First, I do not recognise the hon. Lady’s account at the end of her question. The Government have been working on this issue, and we passed the landmark Environment Act 2021. My hon. Friend the Under-Secretary of State for Environment, Food and Rural Affairs (Steve Double) published his plan over the summer, and we set out in that plan that there will be £56 billion of capital investment to tackle these issues. Indeed, we have ruled out some of the rises that the Opposition would have liked, which have added £122 to household bills. As I set out to the House, we are tackling this.

Ripping out our existing combined sewerage infrastructure is simply unaffordable, but will the Secretary of State, who I welcome to his post, look at sustainable development systems of the sort that have been implemented to very good effect in cities as far away as China and North America, particularly as the Government look at revising their planning laws to build much-needed housing?

I thank my right hon. Friend for what he says. He is right that we should look at innovation from around the world to ensure that we are transforming our infrastructure, including in the water system.

I welcome the Secretary of State to his position, and I am pleased with the strength of the DEFRA team. I have spoken to him this morning about flooding on the River Severn, and I have also been contacted by residents of Coton Hill about the quality of the River Severn through Shrewsbury, and some of the discharge issues that he has heard about. Will he please accept my invitation to visit the River Severn and meet residents, and hear their strength of feeling about the need for him to take action on this essential issue?

My hon. Friend is a great champion for these issues, and I welcome what he said earlier. Although I do not know what is in my diary tomorrow, I would be delighted to visit at the earliest opportunity, and for other Ministers to do the same.

The Liberal Democrats seem obsessed with my constituency, whether that is the hon. Member for Richmond Park (Sarah Olney) this morning, or the hon. Member for Westmorland and Lonsdale (Tim Farron) yesterday. Does the Secretary of State agree that they need to be honest with people in my town of Seaford that their plan, when heavy rainfall occurs, would result in sewage backing up into people’s homes, gardens and roads, and that the Government’s £56 billion investment is the only sustainable solution?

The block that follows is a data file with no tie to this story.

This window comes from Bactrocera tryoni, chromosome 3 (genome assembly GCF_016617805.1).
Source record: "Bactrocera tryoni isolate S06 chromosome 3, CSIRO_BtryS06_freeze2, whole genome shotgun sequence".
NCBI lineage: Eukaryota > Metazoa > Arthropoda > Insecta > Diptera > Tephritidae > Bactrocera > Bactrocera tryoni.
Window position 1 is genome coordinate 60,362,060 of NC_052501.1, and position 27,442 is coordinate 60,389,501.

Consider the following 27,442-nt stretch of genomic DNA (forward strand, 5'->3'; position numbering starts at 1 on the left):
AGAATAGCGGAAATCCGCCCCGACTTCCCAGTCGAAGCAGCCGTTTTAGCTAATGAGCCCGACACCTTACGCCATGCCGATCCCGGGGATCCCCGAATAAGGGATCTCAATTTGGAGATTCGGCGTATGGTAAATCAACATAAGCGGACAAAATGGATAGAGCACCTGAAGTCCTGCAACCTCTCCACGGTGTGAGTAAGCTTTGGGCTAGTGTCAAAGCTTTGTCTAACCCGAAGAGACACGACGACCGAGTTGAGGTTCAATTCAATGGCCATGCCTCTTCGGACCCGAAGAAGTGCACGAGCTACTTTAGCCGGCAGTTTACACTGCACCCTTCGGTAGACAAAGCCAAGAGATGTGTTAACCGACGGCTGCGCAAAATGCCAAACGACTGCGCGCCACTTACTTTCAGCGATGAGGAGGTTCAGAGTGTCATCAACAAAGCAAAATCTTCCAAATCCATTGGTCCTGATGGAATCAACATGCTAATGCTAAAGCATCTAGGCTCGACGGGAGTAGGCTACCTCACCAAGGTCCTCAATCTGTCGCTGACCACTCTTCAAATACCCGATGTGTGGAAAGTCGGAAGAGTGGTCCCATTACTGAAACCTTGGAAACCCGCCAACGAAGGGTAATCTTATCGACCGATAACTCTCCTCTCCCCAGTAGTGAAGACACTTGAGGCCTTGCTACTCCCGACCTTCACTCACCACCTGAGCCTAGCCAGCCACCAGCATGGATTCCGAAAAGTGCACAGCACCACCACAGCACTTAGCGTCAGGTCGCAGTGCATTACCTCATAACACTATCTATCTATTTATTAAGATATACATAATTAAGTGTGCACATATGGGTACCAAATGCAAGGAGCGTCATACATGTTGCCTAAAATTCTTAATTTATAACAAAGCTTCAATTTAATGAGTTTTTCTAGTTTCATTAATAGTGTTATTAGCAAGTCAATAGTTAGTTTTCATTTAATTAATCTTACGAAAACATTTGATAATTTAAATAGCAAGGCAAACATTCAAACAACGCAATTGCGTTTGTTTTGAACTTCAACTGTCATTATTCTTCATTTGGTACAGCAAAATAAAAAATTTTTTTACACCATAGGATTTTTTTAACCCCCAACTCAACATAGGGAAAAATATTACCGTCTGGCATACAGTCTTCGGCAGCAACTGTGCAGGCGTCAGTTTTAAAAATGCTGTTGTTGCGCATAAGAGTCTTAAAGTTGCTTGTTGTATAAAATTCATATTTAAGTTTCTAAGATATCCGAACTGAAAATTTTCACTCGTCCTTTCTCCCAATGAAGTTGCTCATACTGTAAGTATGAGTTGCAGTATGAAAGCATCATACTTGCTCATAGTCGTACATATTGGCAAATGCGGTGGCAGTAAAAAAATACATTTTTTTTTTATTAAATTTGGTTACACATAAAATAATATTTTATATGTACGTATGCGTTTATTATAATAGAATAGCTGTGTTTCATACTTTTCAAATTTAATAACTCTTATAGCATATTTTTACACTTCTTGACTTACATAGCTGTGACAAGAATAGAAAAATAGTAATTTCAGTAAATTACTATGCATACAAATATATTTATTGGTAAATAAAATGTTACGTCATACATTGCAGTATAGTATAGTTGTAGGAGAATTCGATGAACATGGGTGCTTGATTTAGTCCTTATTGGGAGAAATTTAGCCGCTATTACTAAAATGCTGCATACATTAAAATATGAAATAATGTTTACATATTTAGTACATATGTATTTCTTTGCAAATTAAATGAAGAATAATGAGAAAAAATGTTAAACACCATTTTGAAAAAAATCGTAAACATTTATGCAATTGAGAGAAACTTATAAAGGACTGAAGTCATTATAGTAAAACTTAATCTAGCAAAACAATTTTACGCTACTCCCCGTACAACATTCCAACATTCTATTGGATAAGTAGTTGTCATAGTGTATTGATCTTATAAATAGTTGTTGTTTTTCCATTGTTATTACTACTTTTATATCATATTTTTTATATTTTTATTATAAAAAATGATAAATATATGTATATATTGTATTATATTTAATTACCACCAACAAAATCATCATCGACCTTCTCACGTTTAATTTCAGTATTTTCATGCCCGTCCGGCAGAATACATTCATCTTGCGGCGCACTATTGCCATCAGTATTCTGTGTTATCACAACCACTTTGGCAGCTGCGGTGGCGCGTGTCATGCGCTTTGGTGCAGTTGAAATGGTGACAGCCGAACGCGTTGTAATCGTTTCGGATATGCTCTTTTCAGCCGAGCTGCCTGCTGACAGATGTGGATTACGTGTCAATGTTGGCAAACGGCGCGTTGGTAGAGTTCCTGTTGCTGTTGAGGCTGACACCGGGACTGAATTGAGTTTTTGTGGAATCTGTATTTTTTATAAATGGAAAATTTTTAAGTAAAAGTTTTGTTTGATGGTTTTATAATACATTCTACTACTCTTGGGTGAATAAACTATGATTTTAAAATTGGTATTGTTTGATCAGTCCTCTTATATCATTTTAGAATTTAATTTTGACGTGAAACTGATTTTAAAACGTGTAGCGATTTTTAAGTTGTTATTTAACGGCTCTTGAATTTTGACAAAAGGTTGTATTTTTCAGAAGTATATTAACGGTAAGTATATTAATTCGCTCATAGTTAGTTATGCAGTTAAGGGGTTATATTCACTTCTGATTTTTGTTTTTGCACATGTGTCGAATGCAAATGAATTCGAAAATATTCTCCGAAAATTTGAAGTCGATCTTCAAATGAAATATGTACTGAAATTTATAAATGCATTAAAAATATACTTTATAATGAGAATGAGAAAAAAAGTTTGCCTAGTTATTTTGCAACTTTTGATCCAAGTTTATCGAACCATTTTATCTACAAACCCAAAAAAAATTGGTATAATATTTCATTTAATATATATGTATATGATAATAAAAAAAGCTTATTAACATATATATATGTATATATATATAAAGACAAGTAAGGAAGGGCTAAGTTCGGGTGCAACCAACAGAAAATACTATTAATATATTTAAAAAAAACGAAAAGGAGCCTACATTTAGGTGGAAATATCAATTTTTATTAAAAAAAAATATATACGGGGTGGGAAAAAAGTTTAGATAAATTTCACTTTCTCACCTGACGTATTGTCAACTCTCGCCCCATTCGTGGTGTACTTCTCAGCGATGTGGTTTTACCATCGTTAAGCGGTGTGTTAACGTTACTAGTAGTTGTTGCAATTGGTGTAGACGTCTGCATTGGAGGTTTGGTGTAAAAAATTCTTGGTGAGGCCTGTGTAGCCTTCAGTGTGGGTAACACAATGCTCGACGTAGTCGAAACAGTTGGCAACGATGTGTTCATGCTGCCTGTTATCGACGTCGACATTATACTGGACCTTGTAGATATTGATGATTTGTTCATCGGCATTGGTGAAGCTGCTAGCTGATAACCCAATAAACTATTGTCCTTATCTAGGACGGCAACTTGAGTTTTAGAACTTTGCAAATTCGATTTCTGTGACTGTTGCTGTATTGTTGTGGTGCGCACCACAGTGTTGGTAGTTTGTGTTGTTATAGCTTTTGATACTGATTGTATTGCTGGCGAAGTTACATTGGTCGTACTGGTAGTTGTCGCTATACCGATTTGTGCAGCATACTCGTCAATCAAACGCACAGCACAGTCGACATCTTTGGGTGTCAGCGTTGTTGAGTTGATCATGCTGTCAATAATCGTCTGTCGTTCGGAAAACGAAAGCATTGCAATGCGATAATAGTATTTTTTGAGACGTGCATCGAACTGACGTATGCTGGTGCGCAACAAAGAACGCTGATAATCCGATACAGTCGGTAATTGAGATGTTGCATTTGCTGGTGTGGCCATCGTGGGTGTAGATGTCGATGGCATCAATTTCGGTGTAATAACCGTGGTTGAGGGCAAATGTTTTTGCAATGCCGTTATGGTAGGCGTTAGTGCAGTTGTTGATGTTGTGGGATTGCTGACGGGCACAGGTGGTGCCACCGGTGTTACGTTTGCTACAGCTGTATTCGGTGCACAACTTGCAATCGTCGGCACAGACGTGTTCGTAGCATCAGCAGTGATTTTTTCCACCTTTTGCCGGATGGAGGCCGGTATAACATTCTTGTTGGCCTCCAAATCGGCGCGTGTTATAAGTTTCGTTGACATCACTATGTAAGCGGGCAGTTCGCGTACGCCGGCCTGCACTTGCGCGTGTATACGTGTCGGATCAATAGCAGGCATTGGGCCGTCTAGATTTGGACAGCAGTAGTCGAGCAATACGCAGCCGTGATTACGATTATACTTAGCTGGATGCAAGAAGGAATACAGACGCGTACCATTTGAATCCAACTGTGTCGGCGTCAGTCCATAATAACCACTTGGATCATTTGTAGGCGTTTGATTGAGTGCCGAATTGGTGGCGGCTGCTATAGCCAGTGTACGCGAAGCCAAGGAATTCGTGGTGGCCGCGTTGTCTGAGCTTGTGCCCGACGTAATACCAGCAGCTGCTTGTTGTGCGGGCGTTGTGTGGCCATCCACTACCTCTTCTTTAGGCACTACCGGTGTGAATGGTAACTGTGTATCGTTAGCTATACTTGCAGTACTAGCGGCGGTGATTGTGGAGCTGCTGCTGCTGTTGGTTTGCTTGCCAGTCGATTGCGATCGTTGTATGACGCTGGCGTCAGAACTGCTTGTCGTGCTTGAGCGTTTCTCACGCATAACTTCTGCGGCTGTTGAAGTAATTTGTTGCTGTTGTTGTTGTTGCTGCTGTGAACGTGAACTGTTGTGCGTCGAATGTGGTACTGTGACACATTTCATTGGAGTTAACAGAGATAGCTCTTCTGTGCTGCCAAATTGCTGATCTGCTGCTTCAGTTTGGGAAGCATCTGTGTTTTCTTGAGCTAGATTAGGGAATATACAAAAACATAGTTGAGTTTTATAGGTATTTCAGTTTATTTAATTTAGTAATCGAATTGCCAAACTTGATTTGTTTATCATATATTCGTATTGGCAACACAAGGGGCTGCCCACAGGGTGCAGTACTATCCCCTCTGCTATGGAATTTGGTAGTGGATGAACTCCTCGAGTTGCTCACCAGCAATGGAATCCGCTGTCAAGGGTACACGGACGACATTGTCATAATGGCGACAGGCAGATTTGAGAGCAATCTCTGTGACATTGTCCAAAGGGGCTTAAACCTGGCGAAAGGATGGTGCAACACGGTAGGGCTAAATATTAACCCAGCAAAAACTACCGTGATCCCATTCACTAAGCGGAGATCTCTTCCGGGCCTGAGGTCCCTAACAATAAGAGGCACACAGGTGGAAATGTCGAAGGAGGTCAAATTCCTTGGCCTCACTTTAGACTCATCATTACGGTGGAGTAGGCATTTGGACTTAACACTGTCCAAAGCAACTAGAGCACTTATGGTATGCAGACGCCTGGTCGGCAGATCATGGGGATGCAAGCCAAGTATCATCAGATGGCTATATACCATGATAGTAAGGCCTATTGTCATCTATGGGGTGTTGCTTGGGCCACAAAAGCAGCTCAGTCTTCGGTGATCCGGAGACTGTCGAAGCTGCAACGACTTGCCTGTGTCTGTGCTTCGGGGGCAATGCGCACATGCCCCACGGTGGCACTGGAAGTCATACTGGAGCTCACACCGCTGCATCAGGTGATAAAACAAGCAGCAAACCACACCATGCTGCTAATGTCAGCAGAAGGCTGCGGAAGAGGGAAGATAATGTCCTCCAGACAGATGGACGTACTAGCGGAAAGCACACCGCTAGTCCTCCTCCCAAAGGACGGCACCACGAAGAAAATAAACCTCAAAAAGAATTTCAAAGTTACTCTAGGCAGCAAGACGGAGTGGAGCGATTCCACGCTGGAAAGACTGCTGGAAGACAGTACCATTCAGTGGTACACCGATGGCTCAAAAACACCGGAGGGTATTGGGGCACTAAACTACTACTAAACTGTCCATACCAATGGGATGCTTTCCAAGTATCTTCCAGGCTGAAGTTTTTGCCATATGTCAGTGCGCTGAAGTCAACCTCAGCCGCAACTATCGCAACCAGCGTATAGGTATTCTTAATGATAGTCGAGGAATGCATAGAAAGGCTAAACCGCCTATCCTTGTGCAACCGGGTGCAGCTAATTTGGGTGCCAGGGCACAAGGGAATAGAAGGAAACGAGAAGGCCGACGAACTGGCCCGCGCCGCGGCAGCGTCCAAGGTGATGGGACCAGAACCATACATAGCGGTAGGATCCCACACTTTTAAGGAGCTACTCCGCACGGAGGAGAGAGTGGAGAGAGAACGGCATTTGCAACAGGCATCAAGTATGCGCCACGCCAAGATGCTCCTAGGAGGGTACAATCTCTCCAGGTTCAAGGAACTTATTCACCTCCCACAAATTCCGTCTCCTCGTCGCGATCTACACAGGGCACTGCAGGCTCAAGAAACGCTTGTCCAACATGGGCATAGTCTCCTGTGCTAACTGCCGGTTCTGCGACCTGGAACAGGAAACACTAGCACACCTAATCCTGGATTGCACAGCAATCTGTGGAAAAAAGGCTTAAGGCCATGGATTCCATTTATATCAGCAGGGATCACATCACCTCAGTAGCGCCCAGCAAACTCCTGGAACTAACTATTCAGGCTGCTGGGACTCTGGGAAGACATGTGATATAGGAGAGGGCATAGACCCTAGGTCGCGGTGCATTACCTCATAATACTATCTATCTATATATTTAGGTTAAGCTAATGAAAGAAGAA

My hon. Friend is a great champion for her constituents and constituency, and she is right to say that although storm overflows should not be used, they are a safety valve. They stop the flooding of raw sewage back into people’s homes—that is what the Liberal Democrats are promising.

Over the summer, the Government allowed water bosses to dump sewage on 90 beaches in our coastal hotspots—the foundation of those visitor economies—affecting already hard-squeezed businesses that are barely keeping their heads above water. We hear that the Secretary of State is satisfied by a telephone call with water bosses, but does he not realise that they are laughing at him? They are laughing at Ofwat, laughing at the Environment Agency, laughing at the country, and laughing all the way to the bank. Without tougher penalties to ensure that there is a bottom line, they will not change their behaviour. Does he agree that there must be tougher sanctions, including prison sentences?

I thought the hon. Gentleman was going to be constructive, but now he is playing politics. Clearly he was not listening when I set out my plan a moment ago. First, the water companies are reporting back in two weeks, and secondly we have legislated to issue unlimited fines through a criminal process, and we will not hesitate to do more.